Flipping 60 GHz Transistors
A TEAM of Taiwanese engineers has used flip-chip packaging to build an InGaAs HEMT delivering up to 6.5 dB of gain at 60 GHz.
The researchers argue that one of the strengths of flip-chip technology is its simplicity: The circuit needs no passive components, such as metal-insulator-metal capacitors and thin-film resistors.
“The main advantage of this approach is the inclusion of matching circuits on the carrier for flip-chip packaging. This provides a cost effective solution for seamless integration of the device onto the circuit," claims team-member Edward Chang from Yuan Ze University.
Silicon CMOS can also yield circuits operating at 60 GHz, which can find deployment in wireless personal area networks, wireless high-definition multimedia interfaces and wireless docking stations. However, III-Vs have the upper hand in several key areas: A lower noise figure, lower DC power consumption and superior linearity.
Construction of 60 GHz devices began with MBE growth of HEMT epistructures featuring a 15 nm-thick In0.6Ga0.4As channel. Epiwafers were thinned to 100 μm and diced into die that were screened for DC and RF characteristics. Good die were then bonded to sapphire substrates, which were coated with a thin film of metal that had been processed to create transmission lines.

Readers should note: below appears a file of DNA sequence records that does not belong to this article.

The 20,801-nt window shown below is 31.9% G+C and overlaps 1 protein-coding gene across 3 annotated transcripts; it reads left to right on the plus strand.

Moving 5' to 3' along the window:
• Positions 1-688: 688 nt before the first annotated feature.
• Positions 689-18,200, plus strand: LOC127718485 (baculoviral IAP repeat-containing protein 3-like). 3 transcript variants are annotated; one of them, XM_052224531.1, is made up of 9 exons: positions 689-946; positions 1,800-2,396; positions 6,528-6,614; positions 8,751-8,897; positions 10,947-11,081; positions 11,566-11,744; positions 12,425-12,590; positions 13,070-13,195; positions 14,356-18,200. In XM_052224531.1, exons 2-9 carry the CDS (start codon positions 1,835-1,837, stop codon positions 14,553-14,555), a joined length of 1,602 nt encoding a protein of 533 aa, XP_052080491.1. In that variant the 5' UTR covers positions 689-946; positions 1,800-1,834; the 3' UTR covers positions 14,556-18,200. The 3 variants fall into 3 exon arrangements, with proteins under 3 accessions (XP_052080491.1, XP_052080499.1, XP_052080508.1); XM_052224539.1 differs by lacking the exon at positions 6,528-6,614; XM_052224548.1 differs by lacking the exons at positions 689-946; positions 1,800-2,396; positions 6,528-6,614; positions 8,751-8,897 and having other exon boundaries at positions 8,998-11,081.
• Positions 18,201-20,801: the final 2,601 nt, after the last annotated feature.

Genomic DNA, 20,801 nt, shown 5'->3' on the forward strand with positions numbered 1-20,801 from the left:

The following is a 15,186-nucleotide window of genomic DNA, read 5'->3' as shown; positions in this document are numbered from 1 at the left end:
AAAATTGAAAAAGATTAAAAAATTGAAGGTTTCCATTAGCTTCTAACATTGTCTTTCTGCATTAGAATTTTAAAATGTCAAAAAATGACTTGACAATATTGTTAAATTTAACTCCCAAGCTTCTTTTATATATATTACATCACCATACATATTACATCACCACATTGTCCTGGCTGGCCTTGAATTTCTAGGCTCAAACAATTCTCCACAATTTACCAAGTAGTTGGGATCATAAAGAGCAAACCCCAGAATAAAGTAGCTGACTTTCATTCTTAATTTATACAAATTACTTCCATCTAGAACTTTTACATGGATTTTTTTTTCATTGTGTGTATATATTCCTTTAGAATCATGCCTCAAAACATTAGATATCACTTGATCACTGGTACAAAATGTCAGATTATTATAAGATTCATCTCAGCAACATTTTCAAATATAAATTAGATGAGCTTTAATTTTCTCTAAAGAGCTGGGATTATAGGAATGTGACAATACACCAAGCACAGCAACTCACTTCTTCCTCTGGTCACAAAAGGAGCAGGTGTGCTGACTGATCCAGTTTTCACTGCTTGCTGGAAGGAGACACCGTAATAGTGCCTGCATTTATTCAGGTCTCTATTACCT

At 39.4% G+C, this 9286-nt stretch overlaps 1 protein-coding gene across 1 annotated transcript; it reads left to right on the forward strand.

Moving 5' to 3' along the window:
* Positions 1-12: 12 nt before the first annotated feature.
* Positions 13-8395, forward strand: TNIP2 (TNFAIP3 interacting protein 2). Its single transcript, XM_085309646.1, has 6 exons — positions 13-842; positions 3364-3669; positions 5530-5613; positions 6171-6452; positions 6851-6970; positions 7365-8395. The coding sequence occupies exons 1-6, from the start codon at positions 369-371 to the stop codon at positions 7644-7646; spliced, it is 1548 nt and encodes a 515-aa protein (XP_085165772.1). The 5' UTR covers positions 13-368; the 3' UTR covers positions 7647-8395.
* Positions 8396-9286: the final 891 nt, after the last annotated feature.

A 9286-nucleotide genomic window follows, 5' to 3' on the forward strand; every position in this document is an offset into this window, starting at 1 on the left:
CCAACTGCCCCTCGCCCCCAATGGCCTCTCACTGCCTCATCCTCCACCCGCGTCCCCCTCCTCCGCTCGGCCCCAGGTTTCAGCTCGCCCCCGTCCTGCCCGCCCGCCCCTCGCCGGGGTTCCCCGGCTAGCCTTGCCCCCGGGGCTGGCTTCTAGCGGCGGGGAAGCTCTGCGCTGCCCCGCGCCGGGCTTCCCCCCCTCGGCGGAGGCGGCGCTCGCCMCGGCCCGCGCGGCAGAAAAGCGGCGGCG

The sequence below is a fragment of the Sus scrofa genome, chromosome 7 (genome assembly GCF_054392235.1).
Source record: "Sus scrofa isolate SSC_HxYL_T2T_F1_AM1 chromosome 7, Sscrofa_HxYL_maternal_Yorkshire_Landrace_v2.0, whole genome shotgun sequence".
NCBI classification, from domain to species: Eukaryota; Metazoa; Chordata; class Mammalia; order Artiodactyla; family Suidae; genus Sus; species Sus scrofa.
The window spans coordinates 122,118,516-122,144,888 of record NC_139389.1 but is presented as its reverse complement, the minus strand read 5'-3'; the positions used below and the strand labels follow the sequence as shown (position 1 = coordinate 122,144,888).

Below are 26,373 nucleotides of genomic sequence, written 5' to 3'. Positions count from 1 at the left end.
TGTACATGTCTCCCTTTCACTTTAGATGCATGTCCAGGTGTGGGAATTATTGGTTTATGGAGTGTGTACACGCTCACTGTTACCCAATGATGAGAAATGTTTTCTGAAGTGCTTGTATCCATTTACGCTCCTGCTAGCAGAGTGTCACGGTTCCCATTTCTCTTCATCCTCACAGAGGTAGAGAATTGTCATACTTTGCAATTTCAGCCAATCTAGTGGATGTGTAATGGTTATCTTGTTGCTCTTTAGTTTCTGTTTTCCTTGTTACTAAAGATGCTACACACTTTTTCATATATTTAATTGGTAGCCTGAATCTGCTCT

Flip-chip packaging made no impact on the DC performance of the InGaAs HEMT, which has a drain-source current of 350 mA/mm and a transconductance of 600 mS/mm at a drain-source voltage of 0.5 V. Minimal parasitic effects at interconnections lead to a 0.7 dB reduction in the maximum achievable gain to 6.5 dB.
Two-stage gain blocks were also built with the team’s flip-chip approach. At 60 GHz these devices delivered 9 dB of small signal gain when drawing just 20 mW.
Cheng claims that the simplicity and lowcost of the process makes the flip-chip approach suitable for high-volume manufacturing: “It’s based on the very mature PCB printing technology."
The team is aiming to make its process even cheaper with flip-chip-on-board technology that replaces substrates with organic dielectrics.